He plans to run against—and defeat Madeline Singas—in the September primary and move on to win the District Attorney election in November. Singas is acting DA, having been elevated to the role in January, when sitting DA Kathleen Rice was elected to Congress.
Scotto, who grew up in Port Washington and moved back eight years ago, has been a sole legal practitioner for the past two years. Before that he spent a year at Meyer, Suozzi, English and Klein in Garden City.
But the majority of his experience comes from the Manhattan DA’s office, where he spent 22 years in various positions. He was chief of the rackets bureau, which prosecutes organized crime, political corruption and terrorism. He was also chief of the labor racketeering unit, which investigates fraud in the construction industry. And he served as an assistant district attorney in the trial division, handling violent crimes, street crimes and sex offenders.
That experience tells him the Nassau DA’s office “really needs to be changed and I don’t think an insider can do that. The focus of the office is not on violent felony offenders—like burglars and rapists—and about one-third of people convicted of these crimes do not go to prison. They get probation, fines and conditional discharges.”
The Nassau DA’s office also “needs to continue to focus on gang activity,” Scotto said. “The murders we see in Hempstead are largely due to gang activity in the drug trade. I would systematically attack this activity by focusing on the crimes and dismantling the structure of the gangs. I don’t think this is being done by the current administration.”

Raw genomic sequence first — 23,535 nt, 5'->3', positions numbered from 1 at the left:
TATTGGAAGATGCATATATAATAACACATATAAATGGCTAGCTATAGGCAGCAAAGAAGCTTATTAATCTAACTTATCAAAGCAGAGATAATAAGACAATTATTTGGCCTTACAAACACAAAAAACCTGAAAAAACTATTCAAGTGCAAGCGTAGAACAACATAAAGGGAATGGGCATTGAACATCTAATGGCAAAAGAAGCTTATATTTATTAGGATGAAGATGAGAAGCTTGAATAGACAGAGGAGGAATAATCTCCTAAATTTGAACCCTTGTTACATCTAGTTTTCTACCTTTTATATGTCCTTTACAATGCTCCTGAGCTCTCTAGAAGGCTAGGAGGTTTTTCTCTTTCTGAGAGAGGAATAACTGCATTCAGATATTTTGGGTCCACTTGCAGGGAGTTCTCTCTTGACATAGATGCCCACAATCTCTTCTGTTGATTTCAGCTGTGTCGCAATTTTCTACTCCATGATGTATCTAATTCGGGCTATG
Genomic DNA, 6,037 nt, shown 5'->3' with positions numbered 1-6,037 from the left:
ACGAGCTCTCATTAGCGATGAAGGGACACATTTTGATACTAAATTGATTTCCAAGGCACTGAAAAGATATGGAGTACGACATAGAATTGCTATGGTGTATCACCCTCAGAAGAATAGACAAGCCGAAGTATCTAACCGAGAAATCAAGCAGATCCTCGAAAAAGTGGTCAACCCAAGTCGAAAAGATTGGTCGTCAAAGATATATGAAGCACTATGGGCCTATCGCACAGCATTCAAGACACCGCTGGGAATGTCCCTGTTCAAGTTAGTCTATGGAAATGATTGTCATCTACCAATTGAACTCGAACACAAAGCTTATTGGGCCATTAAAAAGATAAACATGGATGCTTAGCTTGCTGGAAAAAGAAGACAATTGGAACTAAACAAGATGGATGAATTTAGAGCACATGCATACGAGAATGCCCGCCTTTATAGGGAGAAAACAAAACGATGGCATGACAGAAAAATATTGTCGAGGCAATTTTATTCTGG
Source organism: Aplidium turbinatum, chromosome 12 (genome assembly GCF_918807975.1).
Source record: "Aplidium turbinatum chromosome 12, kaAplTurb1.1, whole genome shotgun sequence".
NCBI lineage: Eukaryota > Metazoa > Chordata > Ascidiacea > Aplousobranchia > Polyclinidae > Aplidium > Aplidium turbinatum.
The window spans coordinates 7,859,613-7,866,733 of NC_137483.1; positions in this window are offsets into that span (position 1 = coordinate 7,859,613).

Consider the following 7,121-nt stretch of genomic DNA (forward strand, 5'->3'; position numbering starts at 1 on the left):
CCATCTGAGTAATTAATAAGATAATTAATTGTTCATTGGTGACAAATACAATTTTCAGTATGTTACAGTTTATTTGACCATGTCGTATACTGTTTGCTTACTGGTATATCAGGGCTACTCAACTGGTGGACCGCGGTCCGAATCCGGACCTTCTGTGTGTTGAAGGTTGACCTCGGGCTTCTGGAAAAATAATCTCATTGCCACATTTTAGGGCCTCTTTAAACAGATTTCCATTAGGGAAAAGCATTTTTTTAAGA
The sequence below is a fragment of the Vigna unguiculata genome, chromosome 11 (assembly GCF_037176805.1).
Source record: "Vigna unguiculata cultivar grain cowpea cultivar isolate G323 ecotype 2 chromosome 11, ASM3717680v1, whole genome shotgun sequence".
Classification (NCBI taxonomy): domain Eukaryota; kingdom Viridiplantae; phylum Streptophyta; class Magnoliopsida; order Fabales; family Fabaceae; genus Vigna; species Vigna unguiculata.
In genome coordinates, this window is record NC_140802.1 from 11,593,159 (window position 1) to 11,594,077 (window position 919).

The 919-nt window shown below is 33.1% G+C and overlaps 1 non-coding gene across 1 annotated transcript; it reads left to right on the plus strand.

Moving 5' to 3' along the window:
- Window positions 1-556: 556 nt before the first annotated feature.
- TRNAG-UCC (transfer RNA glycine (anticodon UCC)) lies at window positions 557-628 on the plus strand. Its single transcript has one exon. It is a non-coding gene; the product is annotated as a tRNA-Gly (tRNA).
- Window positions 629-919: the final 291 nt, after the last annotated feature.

Scotto would also reorganize the way the office prosecutes cases, going to a “vertical system,” where one assistant district attorney is assigned to the case from the beginning through the grand jury stage and ultimately the trial.
“The reason this is important is you don’t lose track of the case under this approach,” Scotto said. “The vertical system is used by the Manhattan DA’s office, which introduced it over 40 years ago.”
He would also start a “Crime Strategy” unit that would track criminal activity in the county and coordinate efforts among the various police agencies to attack crime.
Investigations into political corruption would be another area that would be beefed up. In the Manhattan DA’s office campaign finance filings are regularly reviewed to see where the money is coming from.
“Money fuels elections, so if you don’t keep an eye on it you’re missing an opportunity to see whether an elected official’s decisions may have been influenced by a contributor,” Scotto said.
In his spare time, Scotto said he likes to fish on Manhasset Bay, walk around Port and spend time with his wife Maria and children Natale, 17, Valentina, 15, and Michael, 12.